So Rosa's gone now too.
I suppose it's something we're going to have to get used to, as more and more of the Grownups shuffle off, leaving us Kids to run the store. Blankly we blink, puzzled, lost: Oh, you mean, the Grownups aren't always going to be here? You mean, we're in charge of all this now?
You mean to say, now that Rosa's gone, the next person to do something that unimaginably brave and true and life-changing is going to have to be, well, you know, me?
They died and left me in charge? Who the hell thought that was good idea?
A few years ago, when young Betty was about seven or so, she came home with a school assignment: She was to choose a character from US history, write a few lines about that person's contribution, get together a costume, and then do a little first-person speech in front of the class.
Betty chose Rosa Parks. A fine choice, we thought.
Wonder Woman and I helped her with her assignment, finding just the right paragraphs to plunder in the encyclopedia, assembling the costume, drilling her on her lines. I gave her public-speaking hints, about how to talk to the back of the room with head held high, to speak slowly and pause between sentences to let meaning sink in. She was, well, not terrified at the prospect of speaking in front of the class (today she aspires to be an actress, and has been in two plays), but apprehensive.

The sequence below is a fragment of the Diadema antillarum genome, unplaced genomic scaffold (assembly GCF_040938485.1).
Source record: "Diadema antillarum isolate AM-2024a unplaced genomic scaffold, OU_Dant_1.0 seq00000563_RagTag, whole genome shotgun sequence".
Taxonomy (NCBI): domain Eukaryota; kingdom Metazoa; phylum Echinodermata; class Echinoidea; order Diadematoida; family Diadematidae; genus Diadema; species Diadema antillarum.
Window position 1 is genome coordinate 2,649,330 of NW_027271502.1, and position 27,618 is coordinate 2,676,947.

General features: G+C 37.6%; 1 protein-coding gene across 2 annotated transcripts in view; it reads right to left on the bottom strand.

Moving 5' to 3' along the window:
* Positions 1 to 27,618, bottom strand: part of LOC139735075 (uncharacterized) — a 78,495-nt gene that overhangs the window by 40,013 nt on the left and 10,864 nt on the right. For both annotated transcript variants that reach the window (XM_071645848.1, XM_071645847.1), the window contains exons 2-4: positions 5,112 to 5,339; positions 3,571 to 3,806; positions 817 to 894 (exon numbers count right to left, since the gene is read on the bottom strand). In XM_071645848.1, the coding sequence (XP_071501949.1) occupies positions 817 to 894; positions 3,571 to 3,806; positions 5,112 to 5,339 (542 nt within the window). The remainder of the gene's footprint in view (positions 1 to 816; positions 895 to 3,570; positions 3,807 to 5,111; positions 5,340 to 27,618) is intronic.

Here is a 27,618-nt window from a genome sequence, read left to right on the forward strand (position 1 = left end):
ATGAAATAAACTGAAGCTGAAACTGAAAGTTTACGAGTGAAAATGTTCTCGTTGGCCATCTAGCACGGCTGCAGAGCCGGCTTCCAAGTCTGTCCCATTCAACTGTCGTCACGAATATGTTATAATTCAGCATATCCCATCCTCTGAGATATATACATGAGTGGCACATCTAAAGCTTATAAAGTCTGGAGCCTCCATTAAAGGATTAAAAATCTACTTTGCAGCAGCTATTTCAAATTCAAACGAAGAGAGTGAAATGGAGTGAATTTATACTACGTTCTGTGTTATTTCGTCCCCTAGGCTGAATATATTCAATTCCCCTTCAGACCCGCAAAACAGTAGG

We practiced all evening, Betty in her little white hat and gloves, her best dress, handbag crooked in her elbow.
I am Rosa Parks. In 1955, in Montgomery, Alabama, African-American people had to ride in the back of the bus...
She dutifully held her head unnaturally high and p-r-o-j-e-c-t-e-d to the back wall of our bedroom as she practiced, butterflies in her stomach. Watching her, I was helpless with the knowledge that I couldn't do the speech for her. I had the first hint of the melancholy thought that I've had over and over since then: This sweet, sweet, sweet tiny little girl, who so depends on the Grownups in her life, can't always be safe at home with Mommy and Daddy.
...and the Bus Boycott helped other African American people believe that they could change the laws too, and they started the Civil Rights Movement.
The Grownups are going to die and leave her in charge too, wondering just who thought that was a good idea.
Rosa still teaches, even in death.